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Dodgy Bank Deals and Protest Theatre – Western Press Digest

Belarus has returned to the spotlight of Western press coverage after brief periods of interest which followed the December 19th crackdown, subsequent international sanctions, and April metro bombing. The new reports focus on the IMF loan request and business relations...


Belarus has returned to the spotlight of Western press coverage after brief periods of interest which followed the December 19th crackdown, subsequent international sanctions, and April metro bombing. The new reports focus on the IMF loan request and business relations between the West and Lukashenka’s government. An occasional mention of rights abuses appear in a few concerned publications, with the Belarus Free Theatre leading the way in raising awareness amongst the Western public.

Western banks with dirty hands? The big Belarus story to the make UK headlines has been the decision by a group of European banks to finally cease raising Belarusian government bonds.  More than $800m in government bonds were issued by UK bank The Royal Bank of Scotland only a month after the December election crackdown. The Independent continues to devote more attention than any other major Western paper to Belarus. They led with this story early this week and were highly critical of such prolonged unethical investment by a state-owned bank. They argue that the decision to stop selling the bonds was only taken following considerable pressure from the campaign groups Index on Censorship and Free Belarus Now.  

Evaluations of Belarus in the context of 20 years since the 1991 putsch appeared in a few sources. The Financial Times talked to US think tanks who point to Belarus as an example of those ex-USSR states where one leader has pushed out everyone else. Fox News categorizes Belarus as one of the three most authoritarian regimes in the former Soviet Union, and suggests a change to Lukashenka’s rule looks extremely unlikely any time soon.

The Belarusian request for an IMF bailout which began to be considered on 29 August has gained some media attention. The UK’s Independent reports that Belarus has introduced almonst none of the conditions necessary for a loan which were laid out earlier in the month. It describes two schools of thoughts within the IMF: one that considers a loan without reform will only strengthen Lukashenka’s oppressive regime, the other that sees a loan as necessary to prevent Moscow from gaining even more influence over Belarus.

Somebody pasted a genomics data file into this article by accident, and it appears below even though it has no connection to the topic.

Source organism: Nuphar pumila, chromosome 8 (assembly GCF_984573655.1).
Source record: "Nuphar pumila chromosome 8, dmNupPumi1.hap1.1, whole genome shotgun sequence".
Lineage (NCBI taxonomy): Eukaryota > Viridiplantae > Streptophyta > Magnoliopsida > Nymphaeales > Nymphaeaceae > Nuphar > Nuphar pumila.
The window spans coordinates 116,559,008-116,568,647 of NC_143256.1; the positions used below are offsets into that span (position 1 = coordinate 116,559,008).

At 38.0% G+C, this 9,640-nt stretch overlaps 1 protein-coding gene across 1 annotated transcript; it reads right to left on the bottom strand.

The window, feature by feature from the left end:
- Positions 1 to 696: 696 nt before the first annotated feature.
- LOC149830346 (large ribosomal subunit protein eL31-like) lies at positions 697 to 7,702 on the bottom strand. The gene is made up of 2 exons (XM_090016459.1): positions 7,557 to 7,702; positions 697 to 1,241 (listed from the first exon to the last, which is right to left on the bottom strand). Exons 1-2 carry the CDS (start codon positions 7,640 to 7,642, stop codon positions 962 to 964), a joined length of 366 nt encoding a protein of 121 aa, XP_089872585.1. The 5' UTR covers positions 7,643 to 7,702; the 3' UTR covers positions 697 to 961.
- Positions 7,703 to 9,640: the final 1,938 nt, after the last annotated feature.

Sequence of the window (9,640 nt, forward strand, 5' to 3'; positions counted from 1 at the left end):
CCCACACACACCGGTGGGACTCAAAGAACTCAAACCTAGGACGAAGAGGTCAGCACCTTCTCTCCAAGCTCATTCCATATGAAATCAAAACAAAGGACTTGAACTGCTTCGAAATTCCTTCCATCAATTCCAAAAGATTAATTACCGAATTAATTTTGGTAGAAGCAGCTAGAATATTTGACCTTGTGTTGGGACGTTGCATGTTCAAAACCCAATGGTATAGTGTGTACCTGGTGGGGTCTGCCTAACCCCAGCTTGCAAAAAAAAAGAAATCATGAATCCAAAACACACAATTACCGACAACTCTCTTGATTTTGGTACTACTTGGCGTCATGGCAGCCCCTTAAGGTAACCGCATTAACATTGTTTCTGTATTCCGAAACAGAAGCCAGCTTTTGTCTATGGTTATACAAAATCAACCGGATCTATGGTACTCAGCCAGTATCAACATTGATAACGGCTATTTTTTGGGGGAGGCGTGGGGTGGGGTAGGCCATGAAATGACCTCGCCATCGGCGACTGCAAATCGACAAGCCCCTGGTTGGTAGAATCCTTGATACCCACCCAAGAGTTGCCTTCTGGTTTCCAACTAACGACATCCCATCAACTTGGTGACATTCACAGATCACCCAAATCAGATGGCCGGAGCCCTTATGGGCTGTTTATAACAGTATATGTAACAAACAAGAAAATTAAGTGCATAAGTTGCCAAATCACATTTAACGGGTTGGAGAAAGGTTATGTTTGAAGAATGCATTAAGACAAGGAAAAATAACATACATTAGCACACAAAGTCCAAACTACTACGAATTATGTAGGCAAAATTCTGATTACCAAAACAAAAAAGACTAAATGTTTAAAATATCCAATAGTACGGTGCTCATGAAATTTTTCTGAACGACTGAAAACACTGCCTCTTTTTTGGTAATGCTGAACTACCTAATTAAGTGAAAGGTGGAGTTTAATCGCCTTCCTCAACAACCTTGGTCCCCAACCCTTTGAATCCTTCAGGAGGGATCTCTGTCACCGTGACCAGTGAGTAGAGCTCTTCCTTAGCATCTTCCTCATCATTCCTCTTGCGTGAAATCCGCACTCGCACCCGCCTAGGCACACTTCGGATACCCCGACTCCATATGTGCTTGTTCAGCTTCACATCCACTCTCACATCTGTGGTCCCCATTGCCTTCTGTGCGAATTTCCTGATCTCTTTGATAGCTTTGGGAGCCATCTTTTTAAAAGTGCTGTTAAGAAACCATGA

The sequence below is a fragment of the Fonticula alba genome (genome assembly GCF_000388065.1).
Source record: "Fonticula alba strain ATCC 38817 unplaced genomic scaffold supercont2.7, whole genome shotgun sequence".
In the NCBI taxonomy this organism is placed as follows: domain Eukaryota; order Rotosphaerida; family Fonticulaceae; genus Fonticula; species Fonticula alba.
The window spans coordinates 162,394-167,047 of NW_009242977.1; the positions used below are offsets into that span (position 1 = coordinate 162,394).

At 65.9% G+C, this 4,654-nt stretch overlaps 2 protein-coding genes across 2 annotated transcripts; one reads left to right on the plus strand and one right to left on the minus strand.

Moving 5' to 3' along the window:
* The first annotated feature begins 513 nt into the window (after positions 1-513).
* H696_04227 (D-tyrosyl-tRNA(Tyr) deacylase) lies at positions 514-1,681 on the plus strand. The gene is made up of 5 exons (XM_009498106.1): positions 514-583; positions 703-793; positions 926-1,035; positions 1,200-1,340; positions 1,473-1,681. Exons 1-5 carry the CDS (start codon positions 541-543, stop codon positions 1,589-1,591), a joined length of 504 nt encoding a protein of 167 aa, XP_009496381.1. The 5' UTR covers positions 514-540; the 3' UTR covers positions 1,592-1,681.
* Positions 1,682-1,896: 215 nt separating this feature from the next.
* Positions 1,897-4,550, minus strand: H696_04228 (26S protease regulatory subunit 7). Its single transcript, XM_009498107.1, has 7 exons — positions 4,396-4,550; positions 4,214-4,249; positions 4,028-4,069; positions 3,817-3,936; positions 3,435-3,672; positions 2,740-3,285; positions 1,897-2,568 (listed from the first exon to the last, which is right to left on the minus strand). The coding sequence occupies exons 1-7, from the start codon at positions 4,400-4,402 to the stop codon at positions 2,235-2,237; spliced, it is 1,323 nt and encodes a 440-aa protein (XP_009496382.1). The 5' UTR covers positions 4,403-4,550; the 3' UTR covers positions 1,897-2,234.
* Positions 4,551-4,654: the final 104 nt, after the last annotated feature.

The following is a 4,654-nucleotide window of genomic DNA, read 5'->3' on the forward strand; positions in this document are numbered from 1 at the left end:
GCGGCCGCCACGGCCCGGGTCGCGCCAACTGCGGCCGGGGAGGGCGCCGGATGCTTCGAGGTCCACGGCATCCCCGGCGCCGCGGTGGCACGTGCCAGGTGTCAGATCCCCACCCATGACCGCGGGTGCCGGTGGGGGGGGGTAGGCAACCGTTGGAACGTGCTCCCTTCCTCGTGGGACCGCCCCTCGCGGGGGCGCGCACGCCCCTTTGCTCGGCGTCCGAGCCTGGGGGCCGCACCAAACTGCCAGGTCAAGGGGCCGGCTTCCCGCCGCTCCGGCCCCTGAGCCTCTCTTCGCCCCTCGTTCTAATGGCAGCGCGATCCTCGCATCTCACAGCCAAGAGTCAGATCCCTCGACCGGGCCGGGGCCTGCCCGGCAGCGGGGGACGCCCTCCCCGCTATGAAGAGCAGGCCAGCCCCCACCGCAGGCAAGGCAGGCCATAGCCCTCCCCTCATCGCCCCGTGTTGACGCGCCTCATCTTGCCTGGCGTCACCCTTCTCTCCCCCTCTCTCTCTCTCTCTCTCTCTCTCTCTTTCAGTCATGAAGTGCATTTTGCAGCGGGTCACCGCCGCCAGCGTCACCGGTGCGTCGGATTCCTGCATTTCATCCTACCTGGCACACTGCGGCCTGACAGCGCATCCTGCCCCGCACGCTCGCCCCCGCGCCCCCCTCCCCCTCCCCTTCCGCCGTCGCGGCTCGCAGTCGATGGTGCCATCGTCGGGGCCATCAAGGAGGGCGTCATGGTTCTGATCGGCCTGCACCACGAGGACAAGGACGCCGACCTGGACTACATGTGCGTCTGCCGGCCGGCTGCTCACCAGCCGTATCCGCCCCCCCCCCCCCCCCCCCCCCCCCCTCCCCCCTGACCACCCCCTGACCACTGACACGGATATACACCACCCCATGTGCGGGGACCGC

US-Belarus tensions rise. Belarus’ decision to freeze their pact with America to give up enriched uranium has hit US headlines. The decision, which has been explained as a response to the most recent wave of US economic sanctions, has been described by the US State Department as “disappointing.” American experts have said they do not consider it likely the stockpile will fall into the wrong hands.

Good news for the free press? Radio Free Europe reports on changes in media consumption habits of Belarusians. Trust in state media has fallen sharply over recent months according to one source, due to the increasing disparity between the hopeful reports on the economic situation given in state papers and the daily hardships endured by ordinary people in buying basic goods. The article is optimistic that the market for independent news is expanding beyond the traditional intelligentsia, especially online, as people crave realistic accounts of the current economic situation.  

Economic hardship and reform. The deteriorating economic situation for ordinary people continues to draw attention. Radio Free Europe describes ‘Belarus on the Brink’: Tom Balmforth spoke with commentators in Belarus who predict the situation will only worsen in the autumn, with incomes likely to fall further and construction drying up entirely; this in turn may spark a revival of this summer’s protests. He suggests that structural reforms to the economy are more urgent than ever. Bloomberg reports on the increasing difficult of buying currency and meat products in Belarus, noting that Russians are taking advantage of the crisis, enjoying favourable black-market rates on their in-demand Russian roubles.

Neighbours in the bad books. Jeremy Druker from Transitions Online has expressed his disgust at recent revelations that Lithuania and Poland passed information to the Belarusian authorities which aided them in arresting human rights activist Ales Bialatski. He reports that activists who had regarded Poland as a safe haven feel betrayed.

Spreading the word. Belarus Free Theatre staged their production ‘Minsk 2011’ at the Edinburgh Arts Festival this month. The Guardian  and The Telegraph offer very positive reviews of the play, which treats issues of repression and censorship in Belarus through the theme of sexuality. Both consider it an important reminder of the repressive regimes which exist beyond the UK and which deserve attention.


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